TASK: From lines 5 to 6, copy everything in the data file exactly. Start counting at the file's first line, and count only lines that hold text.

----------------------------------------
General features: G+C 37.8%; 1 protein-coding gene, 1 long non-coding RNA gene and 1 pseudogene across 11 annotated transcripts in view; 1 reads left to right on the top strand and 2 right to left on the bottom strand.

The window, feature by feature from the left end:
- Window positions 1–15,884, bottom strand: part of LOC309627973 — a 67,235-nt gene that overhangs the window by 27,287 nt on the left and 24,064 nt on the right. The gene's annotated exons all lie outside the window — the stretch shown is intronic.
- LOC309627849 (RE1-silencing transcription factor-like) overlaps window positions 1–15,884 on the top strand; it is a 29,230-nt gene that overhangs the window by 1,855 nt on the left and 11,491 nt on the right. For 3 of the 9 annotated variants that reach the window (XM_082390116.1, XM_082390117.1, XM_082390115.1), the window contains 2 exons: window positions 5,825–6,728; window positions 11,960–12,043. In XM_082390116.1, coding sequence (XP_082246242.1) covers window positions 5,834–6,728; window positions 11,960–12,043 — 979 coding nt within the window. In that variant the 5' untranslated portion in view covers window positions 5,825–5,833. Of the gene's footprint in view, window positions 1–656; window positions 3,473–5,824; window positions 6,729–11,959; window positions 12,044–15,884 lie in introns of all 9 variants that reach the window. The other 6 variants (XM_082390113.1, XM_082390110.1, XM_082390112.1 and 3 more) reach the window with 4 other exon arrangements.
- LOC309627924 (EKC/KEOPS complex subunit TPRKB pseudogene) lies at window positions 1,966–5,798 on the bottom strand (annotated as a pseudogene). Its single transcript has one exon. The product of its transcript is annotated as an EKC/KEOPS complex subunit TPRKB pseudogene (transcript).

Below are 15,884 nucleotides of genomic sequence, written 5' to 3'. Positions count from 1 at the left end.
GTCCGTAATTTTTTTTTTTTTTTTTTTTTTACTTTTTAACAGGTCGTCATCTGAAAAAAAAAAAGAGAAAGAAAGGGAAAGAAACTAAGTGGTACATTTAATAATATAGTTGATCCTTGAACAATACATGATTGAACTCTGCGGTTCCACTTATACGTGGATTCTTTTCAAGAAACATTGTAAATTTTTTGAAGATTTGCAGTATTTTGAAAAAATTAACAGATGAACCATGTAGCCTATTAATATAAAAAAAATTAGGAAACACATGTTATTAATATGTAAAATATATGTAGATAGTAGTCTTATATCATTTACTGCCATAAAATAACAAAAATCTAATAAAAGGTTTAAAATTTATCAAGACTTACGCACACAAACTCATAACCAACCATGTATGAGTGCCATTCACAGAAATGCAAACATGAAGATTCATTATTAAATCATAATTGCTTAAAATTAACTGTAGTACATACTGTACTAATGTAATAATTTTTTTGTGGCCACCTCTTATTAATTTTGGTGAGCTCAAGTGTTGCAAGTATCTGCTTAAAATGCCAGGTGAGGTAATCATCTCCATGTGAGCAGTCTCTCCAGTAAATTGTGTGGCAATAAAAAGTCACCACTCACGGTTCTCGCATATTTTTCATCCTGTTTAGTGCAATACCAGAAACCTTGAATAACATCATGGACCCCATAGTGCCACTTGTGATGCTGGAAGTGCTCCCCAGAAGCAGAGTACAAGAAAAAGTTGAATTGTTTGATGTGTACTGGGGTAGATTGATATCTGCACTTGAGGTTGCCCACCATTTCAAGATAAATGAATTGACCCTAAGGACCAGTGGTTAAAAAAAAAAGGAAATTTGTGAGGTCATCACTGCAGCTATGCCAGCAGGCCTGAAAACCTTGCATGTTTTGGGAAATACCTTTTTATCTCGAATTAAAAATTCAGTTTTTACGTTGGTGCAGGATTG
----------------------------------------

- LOC309627924 (EKC/KEOPS complex subunit TPRKB pseudogene) lies at window positions 1,966–5,798 on the bottom strand (annotated as a pseudogene). Its single transcript has one exon. The product of its transcript is annotated as an EKC/KEOPS complex subunit TPRKB pseudogene (transcript).

Below are 15,884 nucleotides of genomic sequence, written 5' to 3'. Positions count from 1 at the left end.